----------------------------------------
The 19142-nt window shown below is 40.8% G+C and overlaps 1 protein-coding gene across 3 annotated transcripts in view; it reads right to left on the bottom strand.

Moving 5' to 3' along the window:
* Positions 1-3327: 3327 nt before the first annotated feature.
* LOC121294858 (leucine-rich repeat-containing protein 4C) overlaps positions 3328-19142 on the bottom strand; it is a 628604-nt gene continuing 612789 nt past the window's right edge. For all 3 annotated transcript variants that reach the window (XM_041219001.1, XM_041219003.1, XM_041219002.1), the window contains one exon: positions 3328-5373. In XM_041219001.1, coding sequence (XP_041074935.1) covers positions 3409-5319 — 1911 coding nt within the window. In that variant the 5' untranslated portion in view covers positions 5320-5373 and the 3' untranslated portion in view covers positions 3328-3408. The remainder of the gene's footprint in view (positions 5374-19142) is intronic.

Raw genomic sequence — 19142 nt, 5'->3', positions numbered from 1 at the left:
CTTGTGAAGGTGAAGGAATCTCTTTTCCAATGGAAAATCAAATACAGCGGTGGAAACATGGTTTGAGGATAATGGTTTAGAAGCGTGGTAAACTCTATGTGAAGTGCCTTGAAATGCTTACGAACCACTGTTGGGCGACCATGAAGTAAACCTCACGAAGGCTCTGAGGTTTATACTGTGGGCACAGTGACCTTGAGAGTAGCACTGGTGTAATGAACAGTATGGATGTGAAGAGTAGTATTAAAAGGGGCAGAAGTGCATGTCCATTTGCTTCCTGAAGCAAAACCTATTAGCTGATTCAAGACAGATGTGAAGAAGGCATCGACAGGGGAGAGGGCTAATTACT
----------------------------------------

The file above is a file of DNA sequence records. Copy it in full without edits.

The 19142-nt window shown below is 40.8% G+C and overlaps 1 protein-coding gene across 3 annotated transcripts in view; it reads right to left on the bottom strand.

Moving 5' to 3' along the window:
* Positions 1-3327: 3327 nt before the first annotated feature.
* LOC121294858 (leucine-rich repeat-containing protein 4C) overlaps positions 3328-19142 on the bottom strand; it is a 628604-nt gene continuing 612789 nt past the window's right edge. For all 3 annotated transcript variants that reach the window (XM_041219001.1, XM_041219003.1, XM_041219002.1), the window contains one exon: positions 3328-5373. In XM_041219001.1, coding sequence (XP_041074935.1) covers positions 3409-5319 — 1911 coding nt within the window. In that variant the 5' untranslated portion in view covers positions 5320-5373 and the 3' untranslated portion in view covers positions 3328-3408. The remainder of the gene's footprint in view (positions 5374-19142) is intronic.

Raw genomic sequence — 19142 nt, 5'->3', positions numbered from 1 at the left:
CTTGTGAAGGTGAAGGAATCTCTTTTCCAATGGAAAATCAAATACAGCGGTGGAAACATGGTTTGAGGATAATGGTTTAGAAGCGTGGTAAACTCTATGTGAAGTGCCTTGAAATGCTTACGAACCACTGTTGGGCGACCATGAAGTAAACCTCACGAAGGCTCTGAGGTTTATACTGTGGGCACAGTGACCTTGAGAGTAGCACTGGTGTAATGAACAGTATGGATGTGAAGAGTAGTATTAAAAGGGGCAGAAGTGCATGTCCATTTGCTTCCTGAAGCAAAACCTATTAGCTGATTCAAGACAGATGTGAAGAAGGCATCGACAGGGGAGAGGGCTAATTACT